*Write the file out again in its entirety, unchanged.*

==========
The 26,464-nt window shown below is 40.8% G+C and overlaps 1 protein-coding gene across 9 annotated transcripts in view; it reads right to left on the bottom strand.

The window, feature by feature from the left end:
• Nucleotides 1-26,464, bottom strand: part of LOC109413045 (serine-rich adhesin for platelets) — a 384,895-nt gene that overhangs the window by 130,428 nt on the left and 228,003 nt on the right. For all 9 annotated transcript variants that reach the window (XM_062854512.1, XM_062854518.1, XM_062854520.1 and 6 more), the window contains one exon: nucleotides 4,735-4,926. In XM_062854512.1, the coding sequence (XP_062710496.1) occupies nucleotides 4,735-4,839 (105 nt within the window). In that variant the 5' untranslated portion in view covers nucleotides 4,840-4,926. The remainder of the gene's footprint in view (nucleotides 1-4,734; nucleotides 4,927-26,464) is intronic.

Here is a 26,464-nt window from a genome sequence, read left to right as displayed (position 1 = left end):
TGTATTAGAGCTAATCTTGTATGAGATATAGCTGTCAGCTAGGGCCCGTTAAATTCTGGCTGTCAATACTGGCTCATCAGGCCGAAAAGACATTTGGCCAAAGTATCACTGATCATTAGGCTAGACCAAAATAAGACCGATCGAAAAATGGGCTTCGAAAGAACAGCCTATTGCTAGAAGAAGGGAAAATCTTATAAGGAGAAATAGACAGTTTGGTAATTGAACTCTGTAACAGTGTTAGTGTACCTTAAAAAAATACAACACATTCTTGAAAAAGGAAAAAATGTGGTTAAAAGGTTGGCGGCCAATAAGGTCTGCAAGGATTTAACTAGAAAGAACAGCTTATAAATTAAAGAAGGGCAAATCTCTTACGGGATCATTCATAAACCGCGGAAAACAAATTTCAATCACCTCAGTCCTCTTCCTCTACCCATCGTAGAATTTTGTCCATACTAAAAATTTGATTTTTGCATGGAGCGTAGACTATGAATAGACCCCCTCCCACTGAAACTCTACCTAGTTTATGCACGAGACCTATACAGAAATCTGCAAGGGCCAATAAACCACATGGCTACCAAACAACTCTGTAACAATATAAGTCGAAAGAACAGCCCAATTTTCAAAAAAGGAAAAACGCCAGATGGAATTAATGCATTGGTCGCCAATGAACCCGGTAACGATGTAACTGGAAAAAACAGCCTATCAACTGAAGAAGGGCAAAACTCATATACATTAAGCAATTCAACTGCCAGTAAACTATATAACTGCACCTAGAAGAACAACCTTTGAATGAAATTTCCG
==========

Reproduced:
The 26,464-nt window shown below is 40.8% G+C and overlaps 1 protein-coding gene across 9 annotated transcripts in view; it reads right to left on the bottom strand.

The window, feature by feature from the left end:
• Nucleotides 1-26,464, bottom strand: part of LOC109413045 (serine-rich adhesin for platelets) — a 384,895-nt gene that overhangs the window by 130,428 nt on the left and 228,003 nt on the right. For all 9 annotated transcript variants that reach the window (XM_062854512.1, XM_062854518.1, XM_062854520.1 and 6 more), the window contains one exon: nucleotides 4,735-4,926. In XM_062854512.1, the coding sequence (XP_062710496.1) occupies nucleotides 4,735-4,839 (105 nt within the window). In that variant the 5' untranslated portion in view covers nucleotides 4,840-4,926. The remainder of the gene's footprint in view (nucleotides 1-4,734; nucleotides 4,927-26,464) is intronic.

Here is a 26,464-nt window from a genome sequence, read left to right as displayed (position 1 = left end):
TGTATTAGAGCTAATCTTGTATGAGATATAGCTGTCAGCTAGGGCCCGTTAAATTCTGGCTGTCAATACTGGCTCATCAGGCCGAAAAGACATTTGGCCAAAGTATCACTGATCATTAGGCTAGACCAAAATAAGACCGATCGAAAAATGGGCTTCGAAAGAACAGCCTATTGCTAGAAGAAGGGAAAATCTTATAAGGAGAAATAGACAGTTTGGTAATTGAACTCTGTAACAGTGTTAGTGTACCTTAAAAAAATACAACACATTCTTGAAAAAGGAAAAAATGTGGTTAAAAGGTTGGCGGCCAATAAGGTCTGCAAGGATTTAACTAGAAAGAACAGCTTATAAATTAAAGAAGGGCAAATCTCTTACGGGATCATTCATAAACCGCGGAAAACAAATTTCAATCACCTCAGTCCTCTTCCTCTACCCATCGTAGAATTTTGTCCATACTAAAAATTTGATTTTTGCATGGAGCGTAGACTATGAATAGACCCCCTCCCACTGAAACTCTACCTAGTTTATGCACGAGACCTATACAGAAATCTGCAAGGGCCAATAAACCACATGGCTACCAAACAACTCTGTAACAATATAAGTCGAAAGAACAGCCCAATTTTCAAAAAAGGAAAAACGCCAGATGGAATTAATGCATTGGTCGCCAATGAACCCGGTAACGATGTAACTGGAAAAAACAGCCTATCAACTGAAGAAGGGCAAAACTCATATACATTAAGCAATTCAACTGCCAGTAAACTATATAACTGCACCTAGAAGAACAACCTTTGAATGAAATTTCCG